Or maybe for you it was a lack of words that formed your ideas and beliefs surrounding money — if you grew up in a family that didn’t directly address money issues because it was a taboo subject, you might not feel comfortable reaching out for help when you need it.
When I dove into my first relationship where money was something we shared, it helped immensely to take both of our upbringings surrounding money into account. While he was more prone to spend and I was more prone to save, I was at least able to understand why that was and address any issues from that place.
#2 – Notice Spending Patterns
Notice spending patterns in your spending habits, then take money out of the equation.
Often times we address money issues using strictly superficial means — attempting to make more money to cover expenses, trying to budget better, working to curb shopping trips, etc. All of these are important, but most money issues that show up in our lives are actually symptoms of a bigger problem.
I know that I wrestle with an intense fear of the unknown and control issues on a regular basis, thus the reason why I pinch pennies to the extreme and struggle with panic attacks when unexpected expenses arise.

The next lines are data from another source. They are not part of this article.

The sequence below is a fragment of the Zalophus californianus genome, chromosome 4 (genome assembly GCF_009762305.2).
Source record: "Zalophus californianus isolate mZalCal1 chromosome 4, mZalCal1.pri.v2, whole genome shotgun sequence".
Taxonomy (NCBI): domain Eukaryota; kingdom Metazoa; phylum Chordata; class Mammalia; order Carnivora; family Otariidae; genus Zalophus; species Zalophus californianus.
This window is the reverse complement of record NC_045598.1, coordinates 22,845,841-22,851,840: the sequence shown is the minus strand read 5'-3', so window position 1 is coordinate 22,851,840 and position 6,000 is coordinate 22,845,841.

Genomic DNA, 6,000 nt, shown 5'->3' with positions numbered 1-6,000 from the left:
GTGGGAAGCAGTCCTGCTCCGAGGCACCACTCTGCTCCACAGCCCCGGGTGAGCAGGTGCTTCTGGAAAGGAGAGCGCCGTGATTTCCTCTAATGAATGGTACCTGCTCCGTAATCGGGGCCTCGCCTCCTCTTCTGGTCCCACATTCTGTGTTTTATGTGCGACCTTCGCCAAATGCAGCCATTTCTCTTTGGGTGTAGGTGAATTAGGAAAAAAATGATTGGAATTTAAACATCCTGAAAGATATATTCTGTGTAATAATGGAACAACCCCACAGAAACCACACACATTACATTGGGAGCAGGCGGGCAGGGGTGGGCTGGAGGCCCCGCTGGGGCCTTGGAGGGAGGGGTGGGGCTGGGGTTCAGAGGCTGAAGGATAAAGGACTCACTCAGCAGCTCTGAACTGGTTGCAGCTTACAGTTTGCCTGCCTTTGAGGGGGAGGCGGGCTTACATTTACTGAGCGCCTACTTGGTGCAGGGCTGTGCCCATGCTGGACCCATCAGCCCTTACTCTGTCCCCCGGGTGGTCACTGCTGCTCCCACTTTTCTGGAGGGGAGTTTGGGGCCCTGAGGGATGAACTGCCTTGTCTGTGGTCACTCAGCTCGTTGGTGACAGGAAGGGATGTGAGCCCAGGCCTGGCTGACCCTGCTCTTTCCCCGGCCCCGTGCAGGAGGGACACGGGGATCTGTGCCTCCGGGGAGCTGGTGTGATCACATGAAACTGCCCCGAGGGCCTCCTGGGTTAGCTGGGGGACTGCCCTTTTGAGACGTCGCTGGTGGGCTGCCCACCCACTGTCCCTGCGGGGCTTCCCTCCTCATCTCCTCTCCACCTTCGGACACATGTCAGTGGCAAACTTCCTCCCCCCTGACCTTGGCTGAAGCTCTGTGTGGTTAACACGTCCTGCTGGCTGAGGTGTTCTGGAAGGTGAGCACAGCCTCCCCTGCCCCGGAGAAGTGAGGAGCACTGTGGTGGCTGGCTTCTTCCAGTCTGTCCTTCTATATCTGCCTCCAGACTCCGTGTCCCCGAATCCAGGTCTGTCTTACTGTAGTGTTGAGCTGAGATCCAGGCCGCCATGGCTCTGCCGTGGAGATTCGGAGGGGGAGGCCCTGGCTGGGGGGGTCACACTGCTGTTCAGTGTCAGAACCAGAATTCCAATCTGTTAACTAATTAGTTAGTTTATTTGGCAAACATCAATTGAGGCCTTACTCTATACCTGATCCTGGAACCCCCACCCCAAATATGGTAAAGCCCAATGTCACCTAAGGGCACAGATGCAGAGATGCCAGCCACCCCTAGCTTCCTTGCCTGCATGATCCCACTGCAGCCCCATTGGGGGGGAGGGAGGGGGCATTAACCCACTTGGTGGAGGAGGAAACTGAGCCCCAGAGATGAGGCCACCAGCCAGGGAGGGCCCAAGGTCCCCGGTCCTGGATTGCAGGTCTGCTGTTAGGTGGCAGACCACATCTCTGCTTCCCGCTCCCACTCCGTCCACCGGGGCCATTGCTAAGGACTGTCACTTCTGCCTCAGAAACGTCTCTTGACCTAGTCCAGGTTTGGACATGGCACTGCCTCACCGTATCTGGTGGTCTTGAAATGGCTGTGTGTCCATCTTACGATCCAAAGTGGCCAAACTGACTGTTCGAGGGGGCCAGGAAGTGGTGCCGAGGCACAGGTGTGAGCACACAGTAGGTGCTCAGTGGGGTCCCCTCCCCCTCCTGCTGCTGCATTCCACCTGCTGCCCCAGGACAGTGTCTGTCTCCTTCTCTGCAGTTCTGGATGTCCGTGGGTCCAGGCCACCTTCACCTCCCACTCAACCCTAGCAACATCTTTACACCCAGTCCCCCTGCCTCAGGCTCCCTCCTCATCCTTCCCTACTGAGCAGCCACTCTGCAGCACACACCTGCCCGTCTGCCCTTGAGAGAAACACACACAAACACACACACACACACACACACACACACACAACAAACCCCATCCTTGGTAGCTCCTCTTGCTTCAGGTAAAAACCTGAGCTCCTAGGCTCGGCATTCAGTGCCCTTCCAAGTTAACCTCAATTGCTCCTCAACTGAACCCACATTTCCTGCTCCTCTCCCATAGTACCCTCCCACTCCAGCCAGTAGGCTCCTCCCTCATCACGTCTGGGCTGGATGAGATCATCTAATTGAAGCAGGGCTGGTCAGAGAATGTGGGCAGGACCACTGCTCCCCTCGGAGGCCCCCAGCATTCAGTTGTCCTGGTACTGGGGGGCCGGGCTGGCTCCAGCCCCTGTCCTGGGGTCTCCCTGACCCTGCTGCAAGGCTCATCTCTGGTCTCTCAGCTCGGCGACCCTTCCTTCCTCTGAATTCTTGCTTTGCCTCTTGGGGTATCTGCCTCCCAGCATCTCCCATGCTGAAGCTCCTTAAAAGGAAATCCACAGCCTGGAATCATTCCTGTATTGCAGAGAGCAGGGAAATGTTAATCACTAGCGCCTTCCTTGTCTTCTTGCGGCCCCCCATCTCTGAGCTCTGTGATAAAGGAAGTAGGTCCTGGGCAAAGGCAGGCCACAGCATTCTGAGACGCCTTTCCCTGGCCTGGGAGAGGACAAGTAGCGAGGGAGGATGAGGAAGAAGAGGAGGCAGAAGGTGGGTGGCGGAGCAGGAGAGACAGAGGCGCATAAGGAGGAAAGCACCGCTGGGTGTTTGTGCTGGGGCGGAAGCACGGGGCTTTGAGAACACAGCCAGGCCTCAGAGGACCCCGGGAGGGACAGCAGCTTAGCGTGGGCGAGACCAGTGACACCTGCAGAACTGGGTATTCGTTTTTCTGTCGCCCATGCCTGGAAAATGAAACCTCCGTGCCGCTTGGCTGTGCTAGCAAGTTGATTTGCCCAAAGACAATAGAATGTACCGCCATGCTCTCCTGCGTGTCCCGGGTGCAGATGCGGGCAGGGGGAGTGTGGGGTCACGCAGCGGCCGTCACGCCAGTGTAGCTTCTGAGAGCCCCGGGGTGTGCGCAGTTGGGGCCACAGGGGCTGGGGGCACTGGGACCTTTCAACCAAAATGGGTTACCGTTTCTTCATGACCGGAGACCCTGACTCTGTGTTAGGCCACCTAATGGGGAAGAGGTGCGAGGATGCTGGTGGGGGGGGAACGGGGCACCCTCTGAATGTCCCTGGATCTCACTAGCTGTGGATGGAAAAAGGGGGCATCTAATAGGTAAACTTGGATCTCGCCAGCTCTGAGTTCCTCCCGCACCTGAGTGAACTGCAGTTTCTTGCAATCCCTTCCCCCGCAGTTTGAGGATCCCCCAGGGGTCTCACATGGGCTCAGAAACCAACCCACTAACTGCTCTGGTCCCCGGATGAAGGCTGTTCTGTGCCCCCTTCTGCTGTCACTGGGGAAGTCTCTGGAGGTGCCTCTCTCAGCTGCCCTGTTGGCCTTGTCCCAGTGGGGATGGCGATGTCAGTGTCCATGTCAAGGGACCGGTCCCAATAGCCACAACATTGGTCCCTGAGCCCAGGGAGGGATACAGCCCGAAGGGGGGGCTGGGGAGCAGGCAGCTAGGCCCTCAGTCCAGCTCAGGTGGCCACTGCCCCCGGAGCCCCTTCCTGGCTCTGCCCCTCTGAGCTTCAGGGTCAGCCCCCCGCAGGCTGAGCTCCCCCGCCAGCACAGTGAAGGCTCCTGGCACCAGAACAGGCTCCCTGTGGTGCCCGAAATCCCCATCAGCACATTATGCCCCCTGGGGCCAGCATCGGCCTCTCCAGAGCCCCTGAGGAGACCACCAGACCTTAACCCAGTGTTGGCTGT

Others might spend money in an attempt to squelch emotions that they don’t want to or don’t know how to work through.
These are problems that need to be addressed first, and most likely the money issues will begin to diminish as a result.
#3 – Determine Your Definition of Abundance
Abundance for many conjures us visions of dollars and cents, lottery tickets and overflowing bank accounts. If that’s the place you are operating from, the chances of you feeling abundant in your life are greatly diminished.
I believe that our feelings about our financial life are a direct reflection of the abundance we are feeling in other areas of our life. When I tap into the abundance I have in my personal relationships, for instance, I notice a lightening of the tension I feel around the amount of money I have.
Noticing other areas where you are abundant and expressing gratitude on a regular basis actually puts you in a place where you are open to ushering in more monetary wealth.
#4 – Being Fully Present Now
Take stock of your ability to be fully present in the now.
The majority of money anxiety I feel can be blamed on one thing — future-oriented thinking.
The truth is, if I were to be fully focused on this moment I would know that I am completely taken care of and everything is fine. All of the worry comes from the fire of “what-if’s” that I seem to be attempting to extinguish every couple of minutes.
Are you fully present in this moment? Are you able to distinguish what actually is from your mind’s rendition of what could be? This could be at the root of many of your money worries and relationship mishaps.
How about you? What money patterns and beliefs are you observing in your life?